Renowned for her comic novels like Sexing the Cherry, and perhaps concealed by them, Jeanette Winterson’s The Stone Gods is a poetic lament, sung for a world in what the author supposes to be its last throes. Unquestionably passionate, and at times dazzling in its invention, The Stone Gods is another of those science-fiction novels originated by the throng of unlikely writers who mean to transcend the boundaries of mere genre into high art.
Excusing for a moment the insulting presumption begged by such a trend, the net result has been an influx of predictably high-minded chaff, but from amongst the multitude several noteworthy new voices have sounded. From Oryx and Crake through to last year’s unforgettable Cormac McCarthy, the naturalistic grounding that has suffused sci-fi of late has imparted upon it a gratifying sense of literary importance. Considered readers will be glad to add Winterson to the ranks of writers drawn out of their comfort zones to grace a genre held very dear indeed.
The Stone Gods is a tale of three Billies: two women — one on the run in the far-flung future where the book begins, and another escapee who is an orphan from the not-too-distant future to close out the spitfire narrative — and, at the axis around which the novel revolves, a young explorer.
He is abandoned on Easter Island after the errant gunfire of Captain Cook’s landing party forces his companions to beat a quick retreat. Here, at the heart of the story, amongst the natives and the titular stone statues that stagger to this day, the significance of Billy’s masculinity hardly needs the emphasis of the phallogocentric societies from which the women run.
Gender inequalities are not the great threat of Winterson’s novel; the menace of The Stone Gods is – inescapably — humanity itself. The great carvings that tower around Easter Island are a remarkable expression of our capabilities as a people. They are an awesome feat indeed, created from little but tireless endeavour and dedication, but what desolation the tribes that crafted them have wrought in their creation.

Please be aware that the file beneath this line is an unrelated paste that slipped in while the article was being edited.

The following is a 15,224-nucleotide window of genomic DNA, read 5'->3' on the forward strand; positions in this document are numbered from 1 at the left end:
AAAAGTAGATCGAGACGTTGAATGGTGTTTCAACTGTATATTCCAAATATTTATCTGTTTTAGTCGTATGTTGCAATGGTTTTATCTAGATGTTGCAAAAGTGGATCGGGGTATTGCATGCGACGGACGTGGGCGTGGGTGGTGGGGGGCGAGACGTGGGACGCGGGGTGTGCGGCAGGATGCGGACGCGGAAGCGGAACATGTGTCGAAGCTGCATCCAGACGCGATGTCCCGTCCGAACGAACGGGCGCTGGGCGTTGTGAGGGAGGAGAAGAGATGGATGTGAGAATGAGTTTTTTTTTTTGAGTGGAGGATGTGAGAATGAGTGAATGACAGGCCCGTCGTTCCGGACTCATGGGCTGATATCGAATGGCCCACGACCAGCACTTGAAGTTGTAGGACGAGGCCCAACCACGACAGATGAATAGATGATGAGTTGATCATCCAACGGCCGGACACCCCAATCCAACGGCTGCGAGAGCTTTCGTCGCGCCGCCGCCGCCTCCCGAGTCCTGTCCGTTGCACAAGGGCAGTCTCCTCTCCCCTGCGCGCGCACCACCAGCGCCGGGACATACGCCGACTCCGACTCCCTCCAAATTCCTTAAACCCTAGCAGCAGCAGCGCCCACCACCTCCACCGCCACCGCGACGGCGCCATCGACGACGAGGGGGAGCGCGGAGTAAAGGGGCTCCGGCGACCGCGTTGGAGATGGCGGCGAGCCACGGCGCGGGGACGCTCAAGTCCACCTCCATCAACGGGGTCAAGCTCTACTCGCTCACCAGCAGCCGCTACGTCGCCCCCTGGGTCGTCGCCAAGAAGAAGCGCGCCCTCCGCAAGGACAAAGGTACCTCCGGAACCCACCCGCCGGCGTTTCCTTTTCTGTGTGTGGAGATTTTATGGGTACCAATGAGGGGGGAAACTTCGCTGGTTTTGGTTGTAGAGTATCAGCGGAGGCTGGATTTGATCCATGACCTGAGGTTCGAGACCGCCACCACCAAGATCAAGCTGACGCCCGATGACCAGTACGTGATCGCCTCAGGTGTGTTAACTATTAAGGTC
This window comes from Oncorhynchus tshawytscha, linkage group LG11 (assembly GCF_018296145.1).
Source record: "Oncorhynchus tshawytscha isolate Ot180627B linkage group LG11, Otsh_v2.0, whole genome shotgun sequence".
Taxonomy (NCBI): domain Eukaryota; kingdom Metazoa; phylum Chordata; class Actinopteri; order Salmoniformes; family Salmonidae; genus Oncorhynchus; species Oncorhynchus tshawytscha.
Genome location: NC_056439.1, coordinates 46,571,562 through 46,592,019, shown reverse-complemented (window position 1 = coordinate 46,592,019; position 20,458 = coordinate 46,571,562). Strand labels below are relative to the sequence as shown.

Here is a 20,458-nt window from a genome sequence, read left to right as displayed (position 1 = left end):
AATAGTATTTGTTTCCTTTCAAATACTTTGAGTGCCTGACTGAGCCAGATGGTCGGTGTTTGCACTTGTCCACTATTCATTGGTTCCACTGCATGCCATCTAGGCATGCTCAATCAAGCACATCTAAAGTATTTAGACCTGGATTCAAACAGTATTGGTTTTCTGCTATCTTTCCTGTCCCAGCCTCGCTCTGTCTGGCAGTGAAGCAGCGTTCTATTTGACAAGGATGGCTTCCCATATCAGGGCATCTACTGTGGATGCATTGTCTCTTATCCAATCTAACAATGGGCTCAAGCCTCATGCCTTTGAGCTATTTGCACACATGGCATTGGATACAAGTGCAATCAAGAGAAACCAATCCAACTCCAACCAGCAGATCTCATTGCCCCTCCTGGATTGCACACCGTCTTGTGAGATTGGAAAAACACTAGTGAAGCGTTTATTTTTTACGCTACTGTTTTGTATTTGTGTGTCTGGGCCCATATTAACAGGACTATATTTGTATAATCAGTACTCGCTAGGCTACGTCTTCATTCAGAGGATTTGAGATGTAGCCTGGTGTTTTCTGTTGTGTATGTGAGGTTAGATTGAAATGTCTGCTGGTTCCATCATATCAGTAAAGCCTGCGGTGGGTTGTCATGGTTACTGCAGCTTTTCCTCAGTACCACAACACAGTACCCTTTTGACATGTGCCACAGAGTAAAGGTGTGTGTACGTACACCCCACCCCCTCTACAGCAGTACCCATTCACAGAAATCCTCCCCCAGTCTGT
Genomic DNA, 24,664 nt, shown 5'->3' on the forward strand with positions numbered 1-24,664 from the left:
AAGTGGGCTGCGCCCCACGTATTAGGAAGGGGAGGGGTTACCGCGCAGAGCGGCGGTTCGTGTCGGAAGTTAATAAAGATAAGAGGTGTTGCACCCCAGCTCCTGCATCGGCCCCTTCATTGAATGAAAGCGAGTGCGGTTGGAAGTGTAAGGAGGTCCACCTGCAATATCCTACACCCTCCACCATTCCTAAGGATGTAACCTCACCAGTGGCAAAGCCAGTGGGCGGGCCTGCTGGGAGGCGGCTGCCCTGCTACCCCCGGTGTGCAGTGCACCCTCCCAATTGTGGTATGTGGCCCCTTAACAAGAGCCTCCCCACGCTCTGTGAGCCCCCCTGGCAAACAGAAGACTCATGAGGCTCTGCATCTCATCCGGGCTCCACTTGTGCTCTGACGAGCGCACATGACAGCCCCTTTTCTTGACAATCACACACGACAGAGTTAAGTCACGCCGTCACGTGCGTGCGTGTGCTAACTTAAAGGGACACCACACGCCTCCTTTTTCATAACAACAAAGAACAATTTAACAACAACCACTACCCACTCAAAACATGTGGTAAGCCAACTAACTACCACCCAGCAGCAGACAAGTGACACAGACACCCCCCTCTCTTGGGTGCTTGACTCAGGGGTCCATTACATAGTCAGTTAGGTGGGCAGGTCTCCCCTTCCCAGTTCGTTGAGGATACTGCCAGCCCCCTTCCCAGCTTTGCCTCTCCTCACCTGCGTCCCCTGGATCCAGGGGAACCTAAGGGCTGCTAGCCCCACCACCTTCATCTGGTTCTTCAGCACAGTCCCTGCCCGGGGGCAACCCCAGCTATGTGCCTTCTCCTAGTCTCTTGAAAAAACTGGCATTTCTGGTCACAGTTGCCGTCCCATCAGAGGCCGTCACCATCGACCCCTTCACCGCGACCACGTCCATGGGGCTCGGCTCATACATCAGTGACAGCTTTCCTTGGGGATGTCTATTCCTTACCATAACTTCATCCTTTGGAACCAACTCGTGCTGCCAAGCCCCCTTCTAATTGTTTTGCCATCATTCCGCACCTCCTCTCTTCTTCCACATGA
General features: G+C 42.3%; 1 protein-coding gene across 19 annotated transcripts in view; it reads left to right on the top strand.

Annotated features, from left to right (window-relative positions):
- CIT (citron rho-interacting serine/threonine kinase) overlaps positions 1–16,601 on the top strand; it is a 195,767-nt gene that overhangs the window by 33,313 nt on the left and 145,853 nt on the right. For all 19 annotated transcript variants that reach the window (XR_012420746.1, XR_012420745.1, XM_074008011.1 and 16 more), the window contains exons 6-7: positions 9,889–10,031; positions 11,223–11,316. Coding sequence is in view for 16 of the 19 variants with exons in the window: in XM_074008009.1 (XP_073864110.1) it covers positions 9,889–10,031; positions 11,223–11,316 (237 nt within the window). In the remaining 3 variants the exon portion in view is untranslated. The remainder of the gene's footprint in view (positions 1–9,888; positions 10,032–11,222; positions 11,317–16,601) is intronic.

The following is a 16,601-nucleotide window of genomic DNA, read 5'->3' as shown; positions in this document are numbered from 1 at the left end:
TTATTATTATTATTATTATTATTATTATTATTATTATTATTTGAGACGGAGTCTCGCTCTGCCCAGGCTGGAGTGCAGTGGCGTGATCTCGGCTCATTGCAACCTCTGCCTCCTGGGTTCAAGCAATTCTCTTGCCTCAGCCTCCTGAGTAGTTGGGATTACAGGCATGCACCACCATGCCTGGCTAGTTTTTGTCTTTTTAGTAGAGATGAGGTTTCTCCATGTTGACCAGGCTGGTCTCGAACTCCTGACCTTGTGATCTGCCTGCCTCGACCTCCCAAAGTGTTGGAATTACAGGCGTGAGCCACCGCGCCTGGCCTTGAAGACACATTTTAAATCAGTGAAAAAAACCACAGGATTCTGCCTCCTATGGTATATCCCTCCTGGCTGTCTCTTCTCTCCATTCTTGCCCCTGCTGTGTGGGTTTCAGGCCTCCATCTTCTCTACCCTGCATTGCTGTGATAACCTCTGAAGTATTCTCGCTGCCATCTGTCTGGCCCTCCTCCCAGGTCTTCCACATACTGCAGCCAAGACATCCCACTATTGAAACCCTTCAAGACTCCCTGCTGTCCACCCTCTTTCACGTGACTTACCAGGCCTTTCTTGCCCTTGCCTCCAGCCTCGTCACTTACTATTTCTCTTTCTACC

In the end, the island is made barren and its resources are exhausted, taken for all they had and all they could have had. Centuries ago, and in the vacuum of isolation that Easter Island represents, Winterson posits humanity created Gods and, in so doing, destroyed a world. In a future slightly advanced from our own, Orbus — a planet not unlike Earth — is on the verge of a similar sort of ruin.
The two tales that bookend The Stone Gods do much to finesse the motif that emerges so figuratively from the tale of Easter Island. These Billies are much alike in spirit and in situation. They each hearken back to simpler, more natural times. One makes her home on Orbus’ last remaining farm, and the other lives for a mother she can never know.
Both their worlds are dominated by MORE, a family of corporations whose business is without borders. MORE is the law, the doctor, and the robotic home-help. MORE can deliver the present and assure the future. Each of the Billies is complicit in the excess that MORE symbolises.
Cynical and miserable, their parallel lives are enlivened by opportunity as fate splinters them from the faceless industry. The cycle that repeats throughout The Stone Gods is broken at last: the seemingly inescapable momentum that Winterson builds with her fragmentary narrative is stopped – or slowed, at the least. There is a chance, then, for the Billies – and perhaps for us, as well.
However plausible the self-inflicted end of humankind might be, it does not prove so easy to suspend disbelief for all of The Stone Gods. Some of the tropes Winterson makes use of are outmoded already, and a few are startlingly unimaginative – a capital sci-fi crime indeed. Amongst such a wealth of more convincingly drawn concepts, however, only the bloody-minded are likely to focus on any single misstep for long.
Relayed in addictive, bite-size installments, the respective journeys of the three Billies whip along at light-speed. More jarring are Winterson’s frequent lapses into self-indulgence. Her overlong lectures on future history stop an otherwise pacey narrative dead in its tracks, but surely The Stone Gods’ greatest flaw is its very nature: expect subtlety and nuance to take seats in the back of a whole other room when the prospect to make a polemic of the novel arises. The cover blurb even boasts of as much.
Certainly, then, The Stone Gods is imperfect. A little refinement — a clearer sense of its purpose, for a start — would have elevated its already considerable reach still higher. Winterson is a wordsmith with few peers, and her first incursion into genre territory proves a resounding success otherwise. Funny and matter-of-fact, playful as it takes on the end of the world and beyond, The Stone Gods is an empowering tale for our times. It is compulsive reading, if not quite compulsory.